What do you think, blogspace?
not JUST a random collection of letters!
Months ago, a Dr. Suttle of the Suttle lab (a lab on campus that seems to focus a lot on the ‘metagenomics of viruses’ and other such things) gave a talk about the role viruses play in determining ecosystem functioning in the global ocean. After the talk I was curious so I did some googling – sure enough, nobody knows anything really about the microbe communities of bromeliads. The closest thing was the papers on protists that Diane published with Thomas Bell.
Of course, we have our own mission to understand the microbe community: Pavel and Jana have undergraduate (s?) busily identifying protists which are preserved in lugol’s solution. I also have some tucked-away specimens which I thought I would one day identify under the scope.
But then, a guy from the Suttle Lab comes by my office and offers the idea of T-RFLP. Apparently, what one can do is amplify the sequence of DNA that codes for some Important Gene, using a primer that targets the genes of all protists/bacteria/viruses/whatever. Then, you ‘digest’ the stuff with an enzyme that cuts up the DNA whenever a certain special sequence occurs. Where exactly that sequence is will change depending on the ‘species’ of microbe. In the end, you get a pattern of peaks that reflects the diversity of the community.
Of course, there are complications: the same species produces many peaks, and the pattern of peaks of two different species can partially overlap. It is possible to figure out what actual species are in your community IF you have a ‘library’ of possible species to look for. Apparently this is distinct from ‘barcoding’, but I’d be hard-pressed to tell you why.
Anyway, apparently it doesn’t really matter that species identification is (or may be) impossible. Two different community samples will produce two different patterns of spikes. Since my hypothesis in my side experiment was about the similarity between communities – not the actual species composition – I think it should work fine. My idea is to get all these strange-looking patterns of spikes and do ordination (PCA or something?) to test the idea that one group of communities (those with a large mosquito predator) are more variable than others (those with a small mosquito predator).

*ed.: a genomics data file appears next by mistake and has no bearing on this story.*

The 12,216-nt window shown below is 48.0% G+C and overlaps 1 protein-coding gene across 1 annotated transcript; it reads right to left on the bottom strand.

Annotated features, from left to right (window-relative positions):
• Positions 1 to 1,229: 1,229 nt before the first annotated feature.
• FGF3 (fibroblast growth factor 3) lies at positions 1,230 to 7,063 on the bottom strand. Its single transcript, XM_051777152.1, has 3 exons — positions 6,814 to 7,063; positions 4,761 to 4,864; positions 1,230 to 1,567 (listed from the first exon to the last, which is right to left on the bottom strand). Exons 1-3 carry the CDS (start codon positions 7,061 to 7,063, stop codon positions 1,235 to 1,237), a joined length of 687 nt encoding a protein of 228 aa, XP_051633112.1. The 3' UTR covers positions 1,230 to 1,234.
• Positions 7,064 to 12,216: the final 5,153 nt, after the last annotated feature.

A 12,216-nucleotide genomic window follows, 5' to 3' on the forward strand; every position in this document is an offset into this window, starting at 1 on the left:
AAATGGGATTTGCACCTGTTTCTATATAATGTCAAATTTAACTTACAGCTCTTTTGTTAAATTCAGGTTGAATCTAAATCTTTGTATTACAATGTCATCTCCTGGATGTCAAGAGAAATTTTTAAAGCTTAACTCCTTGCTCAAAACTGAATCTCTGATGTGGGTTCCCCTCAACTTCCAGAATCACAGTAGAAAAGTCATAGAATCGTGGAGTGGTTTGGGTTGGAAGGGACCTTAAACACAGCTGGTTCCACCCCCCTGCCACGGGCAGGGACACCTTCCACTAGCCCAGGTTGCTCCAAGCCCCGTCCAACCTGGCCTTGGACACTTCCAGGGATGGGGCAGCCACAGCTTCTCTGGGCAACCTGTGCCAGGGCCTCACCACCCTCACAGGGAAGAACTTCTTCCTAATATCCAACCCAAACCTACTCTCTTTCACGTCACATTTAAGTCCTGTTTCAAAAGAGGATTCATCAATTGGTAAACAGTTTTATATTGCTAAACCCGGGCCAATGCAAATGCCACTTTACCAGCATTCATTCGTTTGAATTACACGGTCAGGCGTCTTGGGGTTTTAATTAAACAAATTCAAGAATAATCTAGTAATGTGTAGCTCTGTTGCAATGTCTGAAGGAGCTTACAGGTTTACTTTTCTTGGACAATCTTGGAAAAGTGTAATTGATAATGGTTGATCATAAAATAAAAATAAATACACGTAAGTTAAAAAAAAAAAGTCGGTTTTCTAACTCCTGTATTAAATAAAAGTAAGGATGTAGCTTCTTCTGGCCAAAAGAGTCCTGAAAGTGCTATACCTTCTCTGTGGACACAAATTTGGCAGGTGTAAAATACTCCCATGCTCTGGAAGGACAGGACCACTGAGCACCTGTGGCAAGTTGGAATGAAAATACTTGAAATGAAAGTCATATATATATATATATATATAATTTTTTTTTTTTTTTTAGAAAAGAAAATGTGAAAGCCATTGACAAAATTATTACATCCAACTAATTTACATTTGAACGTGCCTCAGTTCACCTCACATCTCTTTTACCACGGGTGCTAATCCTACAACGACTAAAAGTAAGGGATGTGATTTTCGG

Between me and this goal are all kinds of snags: the iodine in Lugol’s solution may have destroyed all the bacteria, plus iodine apparently snarls up DNA and makes PCR difficult. My molecular contact guy is very enthusiastic, but I know so little I can’t tell if he is underestimating how difficult this is. I don’t know if I’m getting into a one-week quick’n’dirty molecular thing (which would be great), or a massive project to pioneer the extraction of DNA from Lugol’s solution (not going to happen). The next step is to a) give it a shot this Friday and b) talk to other molecular biology (can you believe they call it “Mo-Bo”) types to get some second opinions.
Looking forward to it! I’m also looking forward to Jana’s reaction to hear I have abandoned the use of a microscope to identify protists. Just so you know, when my molecular point-guy came by my office today he suggested that a sample for T-RFLP should be preserved in the field with ethanol, not Lugols. He guessed 30%, but I haven’t googled about that yet. I’m willing to give this a shot if it might provide some fun data! watch this space for more details!
Sighting of the 3rd Toucan species at Pitilla:
the Collared Aracari!
Watched it while munching popcorn on the lawn……I love birding 😉